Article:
Pushkin's Monument and Allusion: Poem, Statue, Performance
In August 1836, Alexander Pushkin wrote a poem now popularly known simply as "Monument." In the decades following his death in January 1837, the poem "Monument" was transformed into a statue in central Moscow: the Pushkin Monument. At its dedication in 1880, the interaction between the verbal text and the visual monument established a creative dynamic that subsequent generations of artists and thinkers amplified through the use of allusion, simultaneously inviting their readers and spectators into a shared cultural history and enriching the meaning of their original creations.
The history of the Pushkin Monument reveals how allusive practice becomes more complex over time. As the population of literate Russians grew throughout the twentieth century, both writers and readers negotiated increasingly complex allusions not only to Pushkin’s poem, but to its statuesque form in Moscow and the many performances that took place around it. Because of this, the story of Pushkin’s Monument is also the story of cultural memory and the aesthetic problems that accompany a cultural history that grows ever longer as it moves into the future.
- World Rights
- Page Count: 280 pages
- Dimensions: 6.0in x 1.1in x 9.1in
"Pushkin’s Monument and Allusion is a valuable cultural history rooted in extensive research animated by creative thinking. A boon to the specialist, it promises to benefit students, and to engage the general reader."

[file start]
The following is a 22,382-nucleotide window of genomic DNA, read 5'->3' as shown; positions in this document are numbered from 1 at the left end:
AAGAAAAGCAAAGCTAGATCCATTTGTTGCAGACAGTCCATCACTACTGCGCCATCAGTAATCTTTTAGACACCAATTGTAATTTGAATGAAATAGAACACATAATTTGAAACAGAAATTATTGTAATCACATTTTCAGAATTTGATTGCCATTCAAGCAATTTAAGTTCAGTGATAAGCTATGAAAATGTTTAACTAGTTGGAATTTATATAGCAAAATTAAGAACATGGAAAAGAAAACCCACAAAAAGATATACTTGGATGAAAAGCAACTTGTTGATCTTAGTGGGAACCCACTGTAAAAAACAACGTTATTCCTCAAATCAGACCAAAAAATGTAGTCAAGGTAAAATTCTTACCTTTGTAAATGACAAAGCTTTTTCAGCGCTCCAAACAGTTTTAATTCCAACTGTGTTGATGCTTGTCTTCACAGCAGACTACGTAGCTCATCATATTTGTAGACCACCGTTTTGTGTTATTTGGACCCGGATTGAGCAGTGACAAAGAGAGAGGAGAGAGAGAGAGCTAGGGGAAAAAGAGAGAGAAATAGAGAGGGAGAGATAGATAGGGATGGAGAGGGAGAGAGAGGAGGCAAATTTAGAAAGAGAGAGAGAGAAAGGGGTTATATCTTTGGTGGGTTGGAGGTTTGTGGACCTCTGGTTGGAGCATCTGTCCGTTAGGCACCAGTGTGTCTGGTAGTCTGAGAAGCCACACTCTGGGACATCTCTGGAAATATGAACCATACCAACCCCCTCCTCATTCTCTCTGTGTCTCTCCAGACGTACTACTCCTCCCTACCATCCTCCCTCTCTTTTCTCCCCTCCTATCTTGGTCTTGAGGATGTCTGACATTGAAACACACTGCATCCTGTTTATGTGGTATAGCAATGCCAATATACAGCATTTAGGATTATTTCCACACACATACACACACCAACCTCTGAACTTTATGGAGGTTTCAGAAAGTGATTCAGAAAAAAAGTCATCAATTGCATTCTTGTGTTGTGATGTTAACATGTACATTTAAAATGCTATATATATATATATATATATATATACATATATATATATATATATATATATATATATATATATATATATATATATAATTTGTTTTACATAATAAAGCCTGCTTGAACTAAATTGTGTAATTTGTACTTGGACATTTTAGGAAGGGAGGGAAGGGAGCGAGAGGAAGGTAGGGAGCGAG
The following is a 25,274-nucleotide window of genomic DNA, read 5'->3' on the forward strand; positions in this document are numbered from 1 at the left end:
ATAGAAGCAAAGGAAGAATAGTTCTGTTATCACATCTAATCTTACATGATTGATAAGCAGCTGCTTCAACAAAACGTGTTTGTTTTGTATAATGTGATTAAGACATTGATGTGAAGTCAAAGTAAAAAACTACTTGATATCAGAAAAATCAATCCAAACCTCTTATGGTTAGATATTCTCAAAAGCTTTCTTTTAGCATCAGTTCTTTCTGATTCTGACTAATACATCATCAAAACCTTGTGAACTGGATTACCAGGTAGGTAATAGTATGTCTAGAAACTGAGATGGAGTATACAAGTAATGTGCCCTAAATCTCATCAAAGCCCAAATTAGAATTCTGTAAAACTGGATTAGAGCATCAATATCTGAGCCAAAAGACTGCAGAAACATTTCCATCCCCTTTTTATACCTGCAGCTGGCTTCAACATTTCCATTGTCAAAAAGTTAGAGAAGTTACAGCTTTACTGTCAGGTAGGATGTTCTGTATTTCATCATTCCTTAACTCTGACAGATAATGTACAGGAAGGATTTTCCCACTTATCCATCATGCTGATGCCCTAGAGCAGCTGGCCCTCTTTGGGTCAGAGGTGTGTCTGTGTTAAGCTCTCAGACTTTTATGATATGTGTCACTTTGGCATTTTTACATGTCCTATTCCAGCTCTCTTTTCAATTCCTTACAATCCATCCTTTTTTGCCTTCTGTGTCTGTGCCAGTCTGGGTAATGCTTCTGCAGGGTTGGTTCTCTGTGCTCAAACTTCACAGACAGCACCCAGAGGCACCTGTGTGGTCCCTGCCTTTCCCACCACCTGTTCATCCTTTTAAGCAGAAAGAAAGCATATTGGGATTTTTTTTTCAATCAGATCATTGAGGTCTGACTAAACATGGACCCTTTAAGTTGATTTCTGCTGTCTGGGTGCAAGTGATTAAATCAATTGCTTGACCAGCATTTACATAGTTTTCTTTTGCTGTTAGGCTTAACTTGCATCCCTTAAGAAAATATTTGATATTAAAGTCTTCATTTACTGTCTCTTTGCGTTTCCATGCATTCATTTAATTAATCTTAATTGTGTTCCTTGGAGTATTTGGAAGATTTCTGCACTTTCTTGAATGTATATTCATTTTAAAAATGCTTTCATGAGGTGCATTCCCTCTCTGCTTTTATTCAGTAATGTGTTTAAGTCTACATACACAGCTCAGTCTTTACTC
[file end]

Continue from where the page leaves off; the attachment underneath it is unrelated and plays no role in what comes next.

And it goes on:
Olga Peters Hasty, Princeton University
"Pushkin’s Monument and Allusion encourages the reader to think about the multi-dimensional relationship – text, statue, performance – between allusion and space."
Angela Brintlinger, Department of Slavic and East European Languages and Cultures, The Ohio State University
"This book makes a superb addition to literature both on Pushkin as a mythic figure in Russian culture and also on Moscow as a city."
Emily Johnson, Department of Modern Languages, Literatures, and Linguistics, University of Oklahoma
"Pushkin’s Monument and Allusion is meticulously researched, well focused, and thought provoking."
Alexandra Smith, Department of European Languages and Cultures, The University of Edinburgh
Author InformationSidney Eric Dement is an assistant professor in the Department of German and Russian Studies at Binghamton University.
Table of contents
List of Figures
Introduction: Dimensions of the Pushkin Monument
1. Pushkin’s Poem: Monument and Allusion (1811–1836)
2. Opekushin’s Pushkin Monument: Statue and Performance (1836–1880)
3. Bulgakov’s Master and Margarita: Crisis of the Future Poet (1880–1937)
4. Toporov’s Petersburg Text: Rejecting the Statue (1937–2003)
5. Tolstaia’s Slynx: Disfiguring the Monument (1986–2000)
Conclusion: Allusion and the Naive Reader
Subjects and Courses